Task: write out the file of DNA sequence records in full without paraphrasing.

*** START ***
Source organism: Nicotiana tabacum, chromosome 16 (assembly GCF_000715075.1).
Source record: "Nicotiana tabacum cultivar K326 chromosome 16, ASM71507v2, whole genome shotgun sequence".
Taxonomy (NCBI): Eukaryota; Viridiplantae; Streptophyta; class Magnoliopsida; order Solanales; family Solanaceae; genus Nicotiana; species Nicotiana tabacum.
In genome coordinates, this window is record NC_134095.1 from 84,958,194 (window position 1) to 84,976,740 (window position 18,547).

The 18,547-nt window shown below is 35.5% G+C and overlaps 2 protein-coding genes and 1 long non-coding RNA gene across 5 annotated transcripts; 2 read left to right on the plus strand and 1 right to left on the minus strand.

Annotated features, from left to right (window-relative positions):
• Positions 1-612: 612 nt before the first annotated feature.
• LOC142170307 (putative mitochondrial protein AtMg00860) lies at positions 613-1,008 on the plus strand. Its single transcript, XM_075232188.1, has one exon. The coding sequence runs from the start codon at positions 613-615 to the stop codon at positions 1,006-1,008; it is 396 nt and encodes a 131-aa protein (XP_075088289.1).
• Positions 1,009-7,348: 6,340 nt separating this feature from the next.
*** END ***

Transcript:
Source organism: Nicotiana tabacum, chromosome 16 (assembly GCF_000715075.1).
Source record: "Nicotiana tabacum cultivar K326 chromosome 16, ASM71507v2, whole genome shotgun sequence".
Taxonomy (NCBI): Eukaryota; Viridiplantae; Streptophyta; class Magnoliopsida; order Solanales; family Solanaceae; genus Nicotiana; species Nicotiana tabacum.
In genome coordinates, this window is record NC_134095.1 from 84,958,194 (window position 1) to 84,976,740 (window position 18,547).

The 18,547-nt window shown below is 35.5% G+C and overlaps 2 protein-coding genes and 1 long non-coding RNA gene across 5 annotated transcripts; 2 read left to right on the plus strand and 1 right to left on the minus strand.

Annotated features, from left to right (window-relative positions):
• Positions 1-612: 612 nt before the first annotated feature.
• LOC142170307 (putative mitochondrial protein AtMg00860) lies at positions 613-1,008 on the plus strand. Its single transcript, XM_075232188.1, has one exon. The coding sequence runs from the start codon at positions 613-615 to the stop codon at positions 1,006-1,008; it is 396 nt and encodes a 131-aa protein (XP_075088289.1).
• Positions 1,009-7,348: 6,340 nt separating this feature from the next.